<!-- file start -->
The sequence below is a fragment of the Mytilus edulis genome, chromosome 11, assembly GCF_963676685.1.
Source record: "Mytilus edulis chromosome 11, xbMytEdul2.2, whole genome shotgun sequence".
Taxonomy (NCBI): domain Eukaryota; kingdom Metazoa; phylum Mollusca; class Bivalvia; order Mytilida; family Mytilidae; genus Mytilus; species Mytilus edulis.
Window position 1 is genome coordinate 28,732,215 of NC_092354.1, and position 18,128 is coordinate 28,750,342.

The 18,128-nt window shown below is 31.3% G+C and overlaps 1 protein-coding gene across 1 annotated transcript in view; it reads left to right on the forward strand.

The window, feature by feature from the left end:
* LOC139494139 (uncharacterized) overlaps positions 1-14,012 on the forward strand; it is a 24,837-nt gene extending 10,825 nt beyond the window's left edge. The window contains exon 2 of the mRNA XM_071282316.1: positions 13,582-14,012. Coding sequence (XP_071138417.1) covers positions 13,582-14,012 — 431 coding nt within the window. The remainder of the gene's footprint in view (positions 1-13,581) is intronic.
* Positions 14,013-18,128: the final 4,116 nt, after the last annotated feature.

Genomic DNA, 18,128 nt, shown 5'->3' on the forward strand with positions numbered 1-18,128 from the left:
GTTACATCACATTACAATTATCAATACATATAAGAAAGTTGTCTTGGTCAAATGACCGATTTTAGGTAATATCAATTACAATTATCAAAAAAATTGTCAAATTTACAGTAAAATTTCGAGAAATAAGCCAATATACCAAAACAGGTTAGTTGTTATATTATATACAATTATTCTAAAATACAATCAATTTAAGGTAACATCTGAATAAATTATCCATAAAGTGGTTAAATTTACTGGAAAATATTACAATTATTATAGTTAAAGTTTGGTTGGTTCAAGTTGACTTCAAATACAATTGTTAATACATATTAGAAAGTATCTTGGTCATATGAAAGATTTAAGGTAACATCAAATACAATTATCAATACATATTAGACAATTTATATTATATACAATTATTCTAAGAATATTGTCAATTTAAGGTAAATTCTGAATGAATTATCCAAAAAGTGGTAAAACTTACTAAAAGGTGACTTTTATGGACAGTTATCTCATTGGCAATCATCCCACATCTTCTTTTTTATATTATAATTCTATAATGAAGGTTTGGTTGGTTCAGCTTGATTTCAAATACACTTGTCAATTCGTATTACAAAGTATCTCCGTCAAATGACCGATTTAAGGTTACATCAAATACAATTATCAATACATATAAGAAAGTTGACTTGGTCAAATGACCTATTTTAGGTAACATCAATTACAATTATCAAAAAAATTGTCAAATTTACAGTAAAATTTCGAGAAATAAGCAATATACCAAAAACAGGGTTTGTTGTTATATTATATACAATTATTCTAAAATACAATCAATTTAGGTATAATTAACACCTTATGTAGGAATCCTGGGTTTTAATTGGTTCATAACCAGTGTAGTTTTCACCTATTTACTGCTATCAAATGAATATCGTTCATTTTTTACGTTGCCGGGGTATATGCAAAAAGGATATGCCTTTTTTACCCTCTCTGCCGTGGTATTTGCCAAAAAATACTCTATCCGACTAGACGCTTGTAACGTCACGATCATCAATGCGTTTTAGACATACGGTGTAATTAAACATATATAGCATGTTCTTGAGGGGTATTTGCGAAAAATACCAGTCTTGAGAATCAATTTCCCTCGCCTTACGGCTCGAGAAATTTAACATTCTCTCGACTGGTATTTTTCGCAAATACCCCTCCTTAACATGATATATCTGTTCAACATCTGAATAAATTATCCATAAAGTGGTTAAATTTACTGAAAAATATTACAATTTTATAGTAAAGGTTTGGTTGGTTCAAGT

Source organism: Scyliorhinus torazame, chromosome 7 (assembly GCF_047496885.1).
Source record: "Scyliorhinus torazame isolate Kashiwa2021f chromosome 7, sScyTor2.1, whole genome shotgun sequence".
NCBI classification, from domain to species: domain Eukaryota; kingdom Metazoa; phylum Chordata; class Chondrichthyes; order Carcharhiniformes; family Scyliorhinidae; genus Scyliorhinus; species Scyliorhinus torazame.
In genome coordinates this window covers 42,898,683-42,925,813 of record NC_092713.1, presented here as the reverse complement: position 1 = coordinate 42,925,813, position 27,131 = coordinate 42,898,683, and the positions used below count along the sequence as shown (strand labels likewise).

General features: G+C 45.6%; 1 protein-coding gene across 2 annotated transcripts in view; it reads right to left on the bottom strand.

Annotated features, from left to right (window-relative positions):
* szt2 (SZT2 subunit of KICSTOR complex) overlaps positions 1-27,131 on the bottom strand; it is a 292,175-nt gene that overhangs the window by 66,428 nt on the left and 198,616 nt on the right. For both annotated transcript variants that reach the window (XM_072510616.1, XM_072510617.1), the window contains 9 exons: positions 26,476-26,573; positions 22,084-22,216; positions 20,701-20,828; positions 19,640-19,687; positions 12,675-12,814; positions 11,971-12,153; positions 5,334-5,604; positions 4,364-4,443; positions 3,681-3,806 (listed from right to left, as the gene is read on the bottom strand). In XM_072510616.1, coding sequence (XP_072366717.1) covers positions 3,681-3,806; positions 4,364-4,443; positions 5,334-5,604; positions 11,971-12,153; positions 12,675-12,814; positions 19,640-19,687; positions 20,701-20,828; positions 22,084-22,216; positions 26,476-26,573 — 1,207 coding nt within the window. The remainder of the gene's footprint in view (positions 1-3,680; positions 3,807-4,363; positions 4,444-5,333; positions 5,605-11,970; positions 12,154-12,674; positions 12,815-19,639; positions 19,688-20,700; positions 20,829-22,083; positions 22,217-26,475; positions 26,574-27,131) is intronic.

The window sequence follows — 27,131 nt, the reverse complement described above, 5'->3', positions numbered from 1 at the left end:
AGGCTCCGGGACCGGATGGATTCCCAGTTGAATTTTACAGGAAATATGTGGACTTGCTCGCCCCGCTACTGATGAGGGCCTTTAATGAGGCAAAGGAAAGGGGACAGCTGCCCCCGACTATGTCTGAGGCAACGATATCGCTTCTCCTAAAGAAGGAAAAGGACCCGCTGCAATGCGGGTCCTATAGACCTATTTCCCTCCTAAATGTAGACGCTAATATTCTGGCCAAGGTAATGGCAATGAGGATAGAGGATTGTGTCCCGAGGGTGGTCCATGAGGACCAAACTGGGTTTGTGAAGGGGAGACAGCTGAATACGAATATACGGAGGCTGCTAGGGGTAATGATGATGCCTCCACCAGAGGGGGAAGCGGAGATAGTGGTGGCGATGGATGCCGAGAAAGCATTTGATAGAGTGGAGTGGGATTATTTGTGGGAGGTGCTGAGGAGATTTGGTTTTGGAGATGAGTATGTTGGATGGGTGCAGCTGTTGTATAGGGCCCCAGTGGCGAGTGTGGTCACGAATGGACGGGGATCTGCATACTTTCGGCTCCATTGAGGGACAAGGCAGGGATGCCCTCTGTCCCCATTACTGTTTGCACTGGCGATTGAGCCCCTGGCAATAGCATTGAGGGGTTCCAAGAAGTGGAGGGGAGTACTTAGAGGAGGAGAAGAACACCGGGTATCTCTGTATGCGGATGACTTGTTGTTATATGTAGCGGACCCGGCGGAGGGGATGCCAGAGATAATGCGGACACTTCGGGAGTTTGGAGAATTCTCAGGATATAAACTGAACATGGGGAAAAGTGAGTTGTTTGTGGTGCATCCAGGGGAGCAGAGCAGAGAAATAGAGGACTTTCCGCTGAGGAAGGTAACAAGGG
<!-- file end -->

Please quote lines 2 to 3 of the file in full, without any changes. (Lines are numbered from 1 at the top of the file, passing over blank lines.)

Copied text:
Source record: "Mytilus edulis chromosome 11, xbMytEdul2.2, whole genome shotgun sequence".
Taxonomy (NCBI): domain Eukaryota; kingdom Metazoa; phylum Mollusca; class Bivalvia; order Mytilida; family Mytilidae; genus Mytilus; species Mytilus edulis.